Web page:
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dc.contributor.advisorGamble, Jennifer A
dc.contributor.authorSlavin, Valerie J
dc.date.accessioned2020-11-02T03:58:09Z
dc.date.available2020-11-02T03:58:09Z
dc.date.issued2020-10-19
dc.identifier.doi10.25904/1912/3997
dc.identifier.urihttp://hdl.handle.net/10072/398874
dc.description.abstractUnwarranted variation in clinical practice contributes to inconsistent perinatal outcomes and poor quality maternity care. Value-based healthcare aims to address unwarranted variation and drive quality improvement but requires the systematic and rigorous measurement of outcomes and costs. Traditional maternity measures are insufficient to inform the value of maternity care. The ICHOM (International Consortium for Health Outcomes Measurement) Standard Set for Pregnancy and Childbirth is a core outcome set developed to measure value in maternity care, but the quality of the set has not been tested. This program of work aimed to evaluate the validity, reliability and feasibility of the ICHOM Standard Set for Pregnancy and Childbirth. The thesis follows a traditional structure with introduction, methods, results and discussion chapters. Thesis findings are presented as a series of five published papers, two submitted papers currently under review, and two unpublished papers. First, a systematic literature review evaluated the quality of maternal and neonatal core outcome set development. The review is presented in two parts: (I) prospective protocol, and (II) findings. Exponential growth in core outcome set development was identified and no core outcome set met all minimum standards for development. The ICHOM Standard Set for Pregnancy and Childbirth met 75 percent of the minimum standards for development. Although findings highlight a need for more transparency in reporting, results indicate the ICHOM Standard Set was developed using robust methods. A narrative review evaluated the quality and psychometric performance of the person-reported outcome measures (PROMs) included in the ICHOM Standard Set. Nine PROMs were evaluated against COSMIN (Consensus-Based Standards for the Selection of Health Measurement Instruments) standards for study design methodology and criteria for good measurement properties. The review identified major gaps in the literature regarding the psychometric performance of five included PROMs in relation to childbearing women. To address some of these gaps, a prospective, longitudinal cohort study was conducted with 309 childbearing women. Participants were asked to complete five online surveys at ICHOM’s prescribed time-points from booking to 26-weeks postpartum and included the ICHOM Standard Set and additional measures chosen to facilitate psychometric analysis. A series of studies then aimed to: (i) assess psychometric performance, (ii) refine PROMs to improve psychometric performance, (iii) offer recommendations, and (iv) offer an alternative if inclusion of the PROM could not be supported. The first two studies evaluated the psychometric properties of the PROMIS® (Patient-Reported Outcomes Measurement Information System) Global Short Form (health-related quality of life), the International Consultation on Incontinence Questionnaire – Urinary Incontinence Short Form (ICIQ-UI SF) and the Wexner Scale (urinary and anal incontinence). The third study developed and evaluated a framework to facilitate standardised reporting of perinatal incontinence. The fourth study compared the screening accuracy of the Patient Health Questionnaire (PHQ-2) using two case-identification methods to detect probable depression. The fifth study evaluated the construct validity of the Single Item Measure of Social Supports (SIMSS) to measure social support. The results of these studies supported the inclusion of all but one of the included PROMs in the ICHOM Standard Set for Pregnancy and Childbirth but under the caveat of some refinements and recommendations. The final study evaluated the feasibility of the ICHOM Standard Set in practice. High recruitment, response, and completion rates and high retention at 6-months post-birth supported feasibility of the ICHOM Standard Set. The revised ICHOM Standard Set for Pregnancy and Childbirth is a robust set of outcomes and measures that is acceptable to childbearing women. Universal embedding of the Standard Set into routine clinical practice has the potential to inform value-based healthcare, and drive quality improvement and is recommended. Further research is needed to inform the optimal approach for successful implementation of the Standard Set in the real-world setting.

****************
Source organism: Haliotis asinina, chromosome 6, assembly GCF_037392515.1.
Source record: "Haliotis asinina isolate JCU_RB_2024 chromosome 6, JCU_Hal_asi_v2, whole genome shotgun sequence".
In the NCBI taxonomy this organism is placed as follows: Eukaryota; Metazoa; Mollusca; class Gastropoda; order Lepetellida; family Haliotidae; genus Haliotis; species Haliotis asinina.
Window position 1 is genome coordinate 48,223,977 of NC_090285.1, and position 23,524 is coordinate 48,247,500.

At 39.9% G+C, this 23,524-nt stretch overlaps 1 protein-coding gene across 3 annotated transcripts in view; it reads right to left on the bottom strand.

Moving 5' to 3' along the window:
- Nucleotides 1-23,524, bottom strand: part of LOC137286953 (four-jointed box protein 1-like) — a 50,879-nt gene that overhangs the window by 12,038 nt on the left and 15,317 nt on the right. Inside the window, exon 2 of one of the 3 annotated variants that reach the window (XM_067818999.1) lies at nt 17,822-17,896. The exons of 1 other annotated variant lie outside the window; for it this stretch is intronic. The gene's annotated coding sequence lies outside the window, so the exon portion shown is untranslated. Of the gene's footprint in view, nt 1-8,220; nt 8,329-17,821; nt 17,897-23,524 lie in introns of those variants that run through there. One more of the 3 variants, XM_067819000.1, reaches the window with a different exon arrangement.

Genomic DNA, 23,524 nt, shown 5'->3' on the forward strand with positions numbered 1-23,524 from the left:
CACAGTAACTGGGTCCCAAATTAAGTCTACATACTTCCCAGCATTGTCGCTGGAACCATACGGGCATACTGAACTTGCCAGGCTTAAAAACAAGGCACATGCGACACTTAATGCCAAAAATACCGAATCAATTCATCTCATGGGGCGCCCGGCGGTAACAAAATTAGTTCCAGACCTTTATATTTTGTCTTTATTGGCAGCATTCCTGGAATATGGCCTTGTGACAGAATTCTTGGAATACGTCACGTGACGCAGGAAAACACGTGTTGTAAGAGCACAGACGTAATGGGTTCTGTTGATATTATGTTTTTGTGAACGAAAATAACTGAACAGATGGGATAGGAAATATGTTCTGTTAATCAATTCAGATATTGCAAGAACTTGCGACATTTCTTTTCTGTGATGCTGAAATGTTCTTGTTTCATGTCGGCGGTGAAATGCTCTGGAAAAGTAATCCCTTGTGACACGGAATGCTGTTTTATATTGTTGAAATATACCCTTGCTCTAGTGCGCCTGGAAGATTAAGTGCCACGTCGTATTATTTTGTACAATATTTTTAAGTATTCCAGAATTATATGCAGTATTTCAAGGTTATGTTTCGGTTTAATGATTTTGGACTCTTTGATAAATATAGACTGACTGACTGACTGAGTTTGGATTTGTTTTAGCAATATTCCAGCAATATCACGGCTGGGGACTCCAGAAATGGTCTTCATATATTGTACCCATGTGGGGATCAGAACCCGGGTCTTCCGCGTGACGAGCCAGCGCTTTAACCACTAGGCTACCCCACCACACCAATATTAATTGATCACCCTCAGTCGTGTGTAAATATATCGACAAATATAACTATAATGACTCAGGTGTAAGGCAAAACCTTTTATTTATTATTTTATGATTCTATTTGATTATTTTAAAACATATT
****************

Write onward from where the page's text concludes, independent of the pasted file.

dc.languageEnglish
dc.language.isoen
dc.publisherGriffith University
dc.publisher.placeBrisbane
dc.subject.keywordsMaternity Care
dc.subject.keywordsPregnancy
dc.subject.keywordsChildbirth
dc.subject.keywordsclinical practice
dc.subject.keywordsICHOM
dc.titleEvaluating Maternity Care: Implementation, Testing and Feasibility of a Standard Set for Pregnancy and Childbirth
dc.typeGriffith thesis
gro.facultyGriffith Health
gro.rights.copyrightThe author owns the copyright in this thesis, unless stated otherwise.
gro.hasfulltextFull Text
dc.contributor.otheradvisorCreedy, Debra K
gro.identifier.gurtID000000024929
gro.thesis.degreelevelThesis (PhD Doctorate)
gro.thesis.degreeprogramDoctor of Philosophy (PhD)
gro.departmentSchool of Nursing & Midwifery
gro.griffith.authorSlavin, Valerie J.


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